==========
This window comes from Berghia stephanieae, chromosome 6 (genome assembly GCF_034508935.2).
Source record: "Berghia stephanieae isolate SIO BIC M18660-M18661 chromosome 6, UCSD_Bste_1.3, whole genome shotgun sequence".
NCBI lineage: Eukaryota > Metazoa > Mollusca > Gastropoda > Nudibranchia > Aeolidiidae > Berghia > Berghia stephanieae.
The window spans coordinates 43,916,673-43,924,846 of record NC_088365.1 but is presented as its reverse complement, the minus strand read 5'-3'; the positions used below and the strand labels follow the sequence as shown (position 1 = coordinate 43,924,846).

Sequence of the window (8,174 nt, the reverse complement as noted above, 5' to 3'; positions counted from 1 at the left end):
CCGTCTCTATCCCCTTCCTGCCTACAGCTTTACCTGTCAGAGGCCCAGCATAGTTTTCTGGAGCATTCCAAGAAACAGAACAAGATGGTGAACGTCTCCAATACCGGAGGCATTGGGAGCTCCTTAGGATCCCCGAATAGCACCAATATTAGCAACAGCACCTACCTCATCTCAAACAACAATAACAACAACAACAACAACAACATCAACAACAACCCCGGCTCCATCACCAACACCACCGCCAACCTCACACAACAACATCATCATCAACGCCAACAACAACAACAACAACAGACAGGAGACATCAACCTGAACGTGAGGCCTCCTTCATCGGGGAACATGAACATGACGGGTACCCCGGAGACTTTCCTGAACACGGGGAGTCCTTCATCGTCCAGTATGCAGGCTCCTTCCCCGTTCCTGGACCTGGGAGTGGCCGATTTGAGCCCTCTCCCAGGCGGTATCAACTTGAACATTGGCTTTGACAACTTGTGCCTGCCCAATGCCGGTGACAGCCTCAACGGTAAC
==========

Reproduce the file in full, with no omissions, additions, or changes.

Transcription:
This window comes from Berghia stephanieae, chromosome 6 (genome assembly GCF_034508935.2).
Source record: "Berghia stephanieae isolate SIO BIC M18660-M18661 chromosome 6, UCSD_Bste_1.3, whole genome shotgun sequence".
NCBI lineage: Eukaryota > Metazoa > Mollusca > Gastropoda > Nudibranchia > Aeolidiidae > Berghia > Berghia stephanieae.
The window spans coordinates 43,916,673-43,924,846 of record NC_088365.1 but is presented as its reverse complement, the minus strand read 5'-3'; the positions used below and the strand labels follow the sequence as shown (position 1 = coordinate 43,924,846).

Sequence of the window (8,174 nt, the reverse complement as noted above, 5' to 3'; positions counted from 1 at the left end):
CCGTCTCTATCCCCTTCCTGCCTACAGCTTTACCTGTCAGAGGCCCAGCATAGTTTTCTGGAGCATTCCAAGAAACAGAACAAGATGGTGAACGTCTCCAATACCGGAGGCATTGGGAGCTCCTTAGGATCCCCGAATAGCACCAATATTAGCAACAGCACCTACCTCATCTCAAACAACAATAACAACAACAACAACAACAACATCAACAACAACCCCGGCTCCATCACCAACACCACCGCCAACCTCACACAACAACATCATCATCAACGCCAACAACAACAACAACAACAGACAGGAGACATCAACCTGAACGTGAGGCCTCCTTCATCGGGGAACATGAACATGACGGGTACCCCGGAGACTTTCCTGAACACGGGGAGTCCTTCATCGTCCAGTATGCAGGCTCCTTCCCCGTTCCTGGACCTGGGAGTGGCCGATTTGAGCCCTCTCCCAGGCGGTATCAACTTGAACATTGGCTTTGACAACTTGTGCCTGCCCAATGCCGGTGACAGCCTCAACGGTAAC